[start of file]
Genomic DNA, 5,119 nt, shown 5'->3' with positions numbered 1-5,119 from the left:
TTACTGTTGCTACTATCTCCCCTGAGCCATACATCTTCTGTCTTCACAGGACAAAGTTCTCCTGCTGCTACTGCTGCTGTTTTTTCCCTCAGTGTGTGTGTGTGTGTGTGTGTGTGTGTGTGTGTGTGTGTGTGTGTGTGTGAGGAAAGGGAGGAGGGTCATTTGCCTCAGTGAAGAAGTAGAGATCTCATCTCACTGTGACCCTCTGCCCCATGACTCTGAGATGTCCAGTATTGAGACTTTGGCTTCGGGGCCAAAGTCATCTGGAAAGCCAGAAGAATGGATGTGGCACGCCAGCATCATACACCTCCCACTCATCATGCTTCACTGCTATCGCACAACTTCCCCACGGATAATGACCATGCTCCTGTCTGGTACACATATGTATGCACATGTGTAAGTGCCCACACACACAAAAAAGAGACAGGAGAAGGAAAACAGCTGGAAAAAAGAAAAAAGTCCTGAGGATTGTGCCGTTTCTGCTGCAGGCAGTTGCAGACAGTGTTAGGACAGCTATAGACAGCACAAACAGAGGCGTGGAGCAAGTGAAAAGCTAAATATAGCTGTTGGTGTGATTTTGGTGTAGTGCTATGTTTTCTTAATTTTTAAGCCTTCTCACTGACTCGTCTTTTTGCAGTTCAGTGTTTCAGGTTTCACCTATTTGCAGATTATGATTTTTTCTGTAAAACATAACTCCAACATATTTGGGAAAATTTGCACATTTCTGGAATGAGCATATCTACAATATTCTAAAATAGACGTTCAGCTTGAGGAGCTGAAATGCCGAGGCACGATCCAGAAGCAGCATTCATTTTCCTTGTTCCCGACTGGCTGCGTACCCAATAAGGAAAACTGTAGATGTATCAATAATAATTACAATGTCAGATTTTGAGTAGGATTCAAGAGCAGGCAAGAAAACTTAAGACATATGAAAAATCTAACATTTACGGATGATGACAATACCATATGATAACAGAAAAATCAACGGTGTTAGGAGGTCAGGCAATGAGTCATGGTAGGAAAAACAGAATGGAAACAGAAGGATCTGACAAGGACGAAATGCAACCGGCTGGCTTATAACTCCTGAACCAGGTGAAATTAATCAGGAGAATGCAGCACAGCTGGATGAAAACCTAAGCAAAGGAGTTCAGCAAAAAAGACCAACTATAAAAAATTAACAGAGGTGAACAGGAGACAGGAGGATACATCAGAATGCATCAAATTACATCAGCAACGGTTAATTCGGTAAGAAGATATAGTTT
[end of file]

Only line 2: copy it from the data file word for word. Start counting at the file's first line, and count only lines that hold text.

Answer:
TTACTGTTGCTACTATCTCCCCTGAGCCATACATCTTCTGTCTTCACAGGACAAAGTTCTCCTGCTGCTACTGCTGCTGTTTTTTCCCTCAGTGTGTGTGTGTGTGTGTGTGTGTGTGTGTGTGTGTGTGTGTGTGTGTGTGAGGAAAGGGAGGAGGGTCATTTGCCTCAGTGAAGAAGTAGAGATCTCATCTCACTGTGACCCTCTGCCCCATGACTCTGAGATGTCCAGTATTGAGACTTTGGCTTCGGGGCCAAAGTCATCTGGAAAGCCAGAAGAATGGATGTGGCACGCCAGCATCATACACCTCCCACTCATCATGCTTCACTGCTATCGCACAACTTCCCCACGGATAATGACCATGCTCCTGTCTGGTACACATATGTATGCACATGTGTAAGTGCCCACACACACAAAAAAGAGACAGGAGAAGGAAAACAGCTGGAAAAAAGAAAAAAGTCCTGAGGATTGTGCCGTTTCTGCTGCAGGCAGTTGCAGACAGTGTTAGGACAGCTATAGACAGCACAAACAGAGGCGTGGAGCAAGTGAAAAGCTAAATATAGCTGTTGGTGTGATTTTGGTGTAGTGCTATGTTTTCTTAATTTTTAAGCCTTCTCACTGACTCGTCTTTTTGCAGTTCAGTGTTTCAGGTTTCACCTATTTGCAGATTATGATTTTTTCTGTAAAACATAACTCCAACATATTTGGGAAAATTTGCACATTTCTGGAATGAGCATATCTACAATATTCTAAAATAGACGTTCAGCTTGAGGAGCTGAAATGCCGAGGCACGATCCAGAAGCAGCATTCATTTTCCTTGTTCCCGACTGGCTGCGTACCCAATAAGGAAAACTGTAGATGTATCAATAATAATTACAATGTCAGATTTTGAGTAGGATTCAAGAGCAGGCAAGAAAACTTAAGACATATGAAAAATCTAACATTTACGGATGATGACAATACCATATGATAACAGAAAAATCAACGGTGTTAGGAGGTCAGGCAATGAGTCATGGTAGGAAAAACAGAATGGAAACAGAAGGATCTGACAAGGACGAAATGCAACCGGCTGGCTTATAACTCCTGAACCAGGTGAAATTAATCAGGAGAATGCAGCACAGCTGGATGAAAACCTAAGCAAAGGAGTTCAGCAAAAAAGACCAACTATAAAAAATTAACAGAGGTGAACAGGAGACAGGAGGATACATCAGAATGCATCAAATTACATCAGCAACGGTTAATTCGGTAAGAAGATATAGTTT